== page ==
Unlike a good wine, some perfumes don’t mature into a delightful version of themselves when laid down for some years. After using your perfume for some time, you might notice changes in its smell and color. Well, those are some signs that your fragrance is nearing its expiration date.
No one likes the idea of throwing away a good perfume. That’s why it’s crucial to understand how long a scent can last, whether unopened or opened. Here, we will look at how long perfume should last and how to extend its lifespan.
The Shelf Life of Perfume
To understand how long a perfume should last, you need to understand its shelf life. Perfumes often have a shelf life of between three to five years from the time of production. However, a few scents can retain their potency for up to ten years, like March Jacob’s, Channel, and Giorgio Armani.
How long a perfume lasts depends on its chemical composition. Experts say perfumes featuring heavier base notes like vanilla, patchouli, and moss tend to last longer. This is because these notes boost lighter notes while adding resonance and depth. Perfumes with lighter notes like citrus don’t last long because the notes are more volatile.
How you store your perfume also affects its shelf life. If you preserve your fragrances correctly, they will last longer.
How Long Should Perfume Last if Unopened?
There’s a high chance you might have asked yourself this question after purchasing your current perfume. Truthfully, it’s hard to answer this question, especially if the fragrance has no expiration date.
According to perfume creators, the life span of perfumes varies from one perfume to another. On that note, it’s wise to complete one bottle of perfume before starting another one.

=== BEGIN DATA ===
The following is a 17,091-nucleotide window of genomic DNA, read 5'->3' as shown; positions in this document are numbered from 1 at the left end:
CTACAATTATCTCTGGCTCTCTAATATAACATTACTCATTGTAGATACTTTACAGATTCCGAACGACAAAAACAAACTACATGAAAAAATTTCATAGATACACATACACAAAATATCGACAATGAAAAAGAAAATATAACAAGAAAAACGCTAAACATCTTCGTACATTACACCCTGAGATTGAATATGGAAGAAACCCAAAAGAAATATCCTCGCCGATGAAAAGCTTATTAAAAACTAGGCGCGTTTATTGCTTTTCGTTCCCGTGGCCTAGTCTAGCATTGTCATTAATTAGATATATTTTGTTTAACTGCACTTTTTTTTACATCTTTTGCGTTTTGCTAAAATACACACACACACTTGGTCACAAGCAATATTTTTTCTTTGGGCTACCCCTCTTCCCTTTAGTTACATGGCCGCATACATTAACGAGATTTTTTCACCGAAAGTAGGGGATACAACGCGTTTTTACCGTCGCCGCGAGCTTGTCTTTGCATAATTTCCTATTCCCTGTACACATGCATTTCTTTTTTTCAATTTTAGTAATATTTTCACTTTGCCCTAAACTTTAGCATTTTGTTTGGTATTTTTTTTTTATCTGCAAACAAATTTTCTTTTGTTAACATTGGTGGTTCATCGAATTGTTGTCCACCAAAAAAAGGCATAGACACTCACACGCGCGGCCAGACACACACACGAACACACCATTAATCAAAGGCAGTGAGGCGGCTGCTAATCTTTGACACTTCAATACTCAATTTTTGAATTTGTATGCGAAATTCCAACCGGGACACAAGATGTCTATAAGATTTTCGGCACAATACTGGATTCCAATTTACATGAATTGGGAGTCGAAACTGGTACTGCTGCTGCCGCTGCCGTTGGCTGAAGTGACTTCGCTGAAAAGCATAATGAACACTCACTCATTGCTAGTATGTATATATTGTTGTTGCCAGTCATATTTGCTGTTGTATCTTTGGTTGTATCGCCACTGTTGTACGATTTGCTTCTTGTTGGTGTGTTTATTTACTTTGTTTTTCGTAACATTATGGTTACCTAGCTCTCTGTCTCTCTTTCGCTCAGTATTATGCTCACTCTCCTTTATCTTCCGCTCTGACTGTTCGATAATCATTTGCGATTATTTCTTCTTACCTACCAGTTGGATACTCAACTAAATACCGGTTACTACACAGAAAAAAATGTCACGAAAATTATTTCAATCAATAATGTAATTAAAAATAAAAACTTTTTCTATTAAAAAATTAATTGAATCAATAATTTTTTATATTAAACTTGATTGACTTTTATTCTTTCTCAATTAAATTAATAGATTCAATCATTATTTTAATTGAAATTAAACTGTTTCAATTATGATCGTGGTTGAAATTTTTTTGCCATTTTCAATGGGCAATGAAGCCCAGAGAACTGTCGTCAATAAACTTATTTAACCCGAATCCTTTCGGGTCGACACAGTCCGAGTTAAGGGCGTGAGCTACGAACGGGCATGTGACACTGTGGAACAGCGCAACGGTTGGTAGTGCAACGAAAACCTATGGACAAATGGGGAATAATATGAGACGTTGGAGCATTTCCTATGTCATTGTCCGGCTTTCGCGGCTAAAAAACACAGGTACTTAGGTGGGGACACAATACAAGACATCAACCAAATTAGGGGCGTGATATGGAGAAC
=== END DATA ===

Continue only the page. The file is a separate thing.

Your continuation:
Does Perfume Expire?
Sadly, once you open a bottle of your favorite perfume or cologne, it will eventually expire. Sorry if you were expecting to hear a different answer.
It’s hard to say for sure how long a fragrance would last if left unopened. But when expired, the perfume might become unrecognizable and sometimes disgusting. Some might even stain your clothes. Nevertheless, there’s no hard and fast rule for perfume expiration.
Perfume experts often recommend that you dispose your bottle after one or three years. Luckily, perfumes don’t expire like food, so you can continue to use them for up to five years as long as you still love their smell.
What Happens When a Perfume Expires?
Your perfume might retain its intensity after expiring. However, its scent tends to become sour, acidic, or metallic because of oxidation.
If you open your perfume and leave it like that, oxygen within the air will enter, altering the composition of notes in the bottle over time and, as a result, affecting the overall scent of the perfume.
Top notes like citrus, florals, and aromatics are more susceptible to oxidation. Because of the difference in molecules, some perfumes are less prone to oxidation than others. Furthermore, perfume companies today use UV filters and stabilizers to make scent molecules less sensitive to oxidation. As a result, extending the shelf life of perfumes.